The Star of Bethlehem: What was it?
Finding the star
By Jack Howard
Special to The Salisbury Post
Every year at Christmas time, Christians around the world celebrate the birth of Jesus and retell the well-known elements of the story … the manger in the stable, the shepherds in the field, the Magi from the East … but there is one part of the story that arouses almost universal curiosity. There is one thing that astronomers get asked about every year. That is the Star of Bethlehem. Did it really happen? What could it have been?
The star in the traditional narrative seems to be at odds with science as we understand it today. All the stars in the night sky, even the sun and moon, appear to rotate overhead every 24 hours. We know this is due to the Earth’s daily rotation, and so we wonder how a single star could guide the Magi to Jerusalem.
To figure out what the Star of Bethlehem might have been, there are a number of questions we have to explore. When did the “star” appear? Where did it appear? Who saw it? What did it look like? Answers to these questions might lead us to a possible explanation.
Several criteria guide our search for what the star might have been. The date must be right. It must be a single or spectacular event. It must be a rare event. It must have special meaning for the Magi. It must have occurred in the east and endured for some time. It must be consistent with the law of physics and astronomy.
Biblical accounts of the Nativity give us some clues we can use. The Nativity occurred during the reign of Herod the Great. Jerusalem and Bethlehem, a few miles to the south of Jerusalem, are important locations. The Magi saw the star “in the east” and came from the East. We are told that shepherds were in the field with their flocks.
The Gregorian calendar we now use offers us a clue. Around 525 CE, Dionysius Exiguus attempted to establish a count of years from the birth of Jesus. However, in 1605, two errors were found. The year “0” had been skipped, and a four-year period in the reign of Caesar Augustus had been excluded. This places the time of the Nativity around 5 BCE.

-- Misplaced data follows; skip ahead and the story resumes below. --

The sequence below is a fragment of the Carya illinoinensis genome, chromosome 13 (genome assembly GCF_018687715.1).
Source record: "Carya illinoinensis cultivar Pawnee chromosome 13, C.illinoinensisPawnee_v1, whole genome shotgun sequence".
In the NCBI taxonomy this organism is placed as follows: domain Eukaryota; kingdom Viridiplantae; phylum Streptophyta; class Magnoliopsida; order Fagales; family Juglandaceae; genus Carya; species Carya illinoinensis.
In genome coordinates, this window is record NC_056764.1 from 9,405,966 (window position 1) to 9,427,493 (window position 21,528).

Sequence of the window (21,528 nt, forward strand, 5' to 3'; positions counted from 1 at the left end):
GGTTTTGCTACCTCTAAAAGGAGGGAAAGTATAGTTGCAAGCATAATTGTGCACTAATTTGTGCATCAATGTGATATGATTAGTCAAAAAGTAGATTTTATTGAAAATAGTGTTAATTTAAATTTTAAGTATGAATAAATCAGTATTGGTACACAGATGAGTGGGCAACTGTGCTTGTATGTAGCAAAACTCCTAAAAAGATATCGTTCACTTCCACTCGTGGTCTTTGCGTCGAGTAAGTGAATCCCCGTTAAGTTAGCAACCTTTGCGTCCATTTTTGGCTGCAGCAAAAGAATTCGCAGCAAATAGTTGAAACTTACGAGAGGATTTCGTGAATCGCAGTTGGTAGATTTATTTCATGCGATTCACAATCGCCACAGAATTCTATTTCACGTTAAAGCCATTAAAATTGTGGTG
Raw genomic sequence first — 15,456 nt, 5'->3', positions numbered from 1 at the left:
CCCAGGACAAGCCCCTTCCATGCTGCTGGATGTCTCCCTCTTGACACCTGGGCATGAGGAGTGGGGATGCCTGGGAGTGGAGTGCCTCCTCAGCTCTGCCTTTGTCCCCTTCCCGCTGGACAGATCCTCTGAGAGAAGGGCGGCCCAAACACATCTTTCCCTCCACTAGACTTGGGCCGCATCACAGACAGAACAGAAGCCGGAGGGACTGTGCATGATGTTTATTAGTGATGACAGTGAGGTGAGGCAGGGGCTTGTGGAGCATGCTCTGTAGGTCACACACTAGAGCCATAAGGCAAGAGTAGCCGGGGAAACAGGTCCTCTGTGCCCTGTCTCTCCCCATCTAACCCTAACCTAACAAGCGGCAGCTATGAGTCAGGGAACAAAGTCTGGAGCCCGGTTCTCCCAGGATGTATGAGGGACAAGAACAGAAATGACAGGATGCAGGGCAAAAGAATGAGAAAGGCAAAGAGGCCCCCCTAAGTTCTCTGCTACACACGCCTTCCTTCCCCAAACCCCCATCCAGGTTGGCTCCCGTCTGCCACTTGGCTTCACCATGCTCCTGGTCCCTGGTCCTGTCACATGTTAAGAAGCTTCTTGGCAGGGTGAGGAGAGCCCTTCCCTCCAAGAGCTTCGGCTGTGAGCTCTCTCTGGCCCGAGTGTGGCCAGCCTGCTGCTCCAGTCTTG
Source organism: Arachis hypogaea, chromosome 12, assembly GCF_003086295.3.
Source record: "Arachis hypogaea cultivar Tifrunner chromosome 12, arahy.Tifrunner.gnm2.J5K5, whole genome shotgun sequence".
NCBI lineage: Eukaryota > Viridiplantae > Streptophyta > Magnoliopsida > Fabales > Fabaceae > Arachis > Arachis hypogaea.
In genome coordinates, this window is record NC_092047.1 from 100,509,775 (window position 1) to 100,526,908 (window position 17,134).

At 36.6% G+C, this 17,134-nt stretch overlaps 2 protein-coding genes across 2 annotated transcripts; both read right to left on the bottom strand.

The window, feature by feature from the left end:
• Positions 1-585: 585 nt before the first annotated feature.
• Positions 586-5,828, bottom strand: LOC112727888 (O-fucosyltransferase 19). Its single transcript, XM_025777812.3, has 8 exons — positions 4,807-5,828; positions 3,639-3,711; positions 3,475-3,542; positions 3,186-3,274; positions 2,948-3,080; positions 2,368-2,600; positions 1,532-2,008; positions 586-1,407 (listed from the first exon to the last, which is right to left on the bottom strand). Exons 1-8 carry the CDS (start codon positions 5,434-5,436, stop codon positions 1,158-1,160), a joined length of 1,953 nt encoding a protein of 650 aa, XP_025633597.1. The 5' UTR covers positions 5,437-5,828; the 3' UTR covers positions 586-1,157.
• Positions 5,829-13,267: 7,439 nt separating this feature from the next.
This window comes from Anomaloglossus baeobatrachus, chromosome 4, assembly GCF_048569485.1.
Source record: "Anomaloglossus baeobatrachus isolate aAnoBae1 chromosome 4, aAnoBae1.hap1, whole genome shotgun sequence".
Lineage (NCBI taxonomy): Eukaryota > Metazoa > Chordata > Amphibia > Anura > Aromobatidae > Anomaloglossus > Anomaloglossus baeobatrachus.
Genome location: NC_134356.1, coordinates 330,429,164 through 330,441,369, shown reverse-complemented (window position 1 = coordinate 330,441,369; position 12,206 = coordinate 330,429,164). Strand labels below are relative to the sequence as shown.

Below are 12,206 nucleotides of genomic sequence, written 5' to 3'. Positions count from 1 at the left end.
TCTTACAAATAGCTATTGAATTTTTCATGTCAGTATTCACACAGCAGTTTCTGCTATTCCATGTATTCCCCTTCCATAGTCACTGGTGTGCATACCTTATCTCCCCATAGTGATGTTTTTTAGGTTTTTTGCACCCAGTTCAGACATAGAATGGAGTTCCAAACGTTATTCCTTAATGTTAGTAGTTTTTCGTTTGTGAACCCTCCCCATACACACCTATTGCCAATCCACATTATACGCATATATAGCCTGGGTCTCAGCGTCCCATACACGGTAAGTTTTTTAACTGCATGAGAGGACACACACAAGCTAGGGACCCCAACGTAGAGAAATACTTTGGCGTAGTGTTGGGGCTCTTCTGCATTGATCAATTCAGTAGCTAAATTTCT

Another chronological clue comes from the reign of Herod the Great. He was alive when Jesus was born. He died between a full moon and Passover. Most scholars place the death of Herod between late March and early April of 4 BCE.
We also have clues about the time of year. The traditional date of Dec. 25 was adopted long after the actual Nativity. It is thought that Christians took over the date of a pagan celebration, the Dies Natalis Solis Invicti (the birthday of the invincible Sun). Some traditions associated with the festival, such as decorating with greenery and the giving of gifts, were also adopted as part of Christmas traditions.
The best clue, however, comes from the Nativity narrative in the Bible. Shepherds were described as being in the field with their sheep. This would not have happened in the middle of winter, so the Nativity more likely occurred in the spring of the year.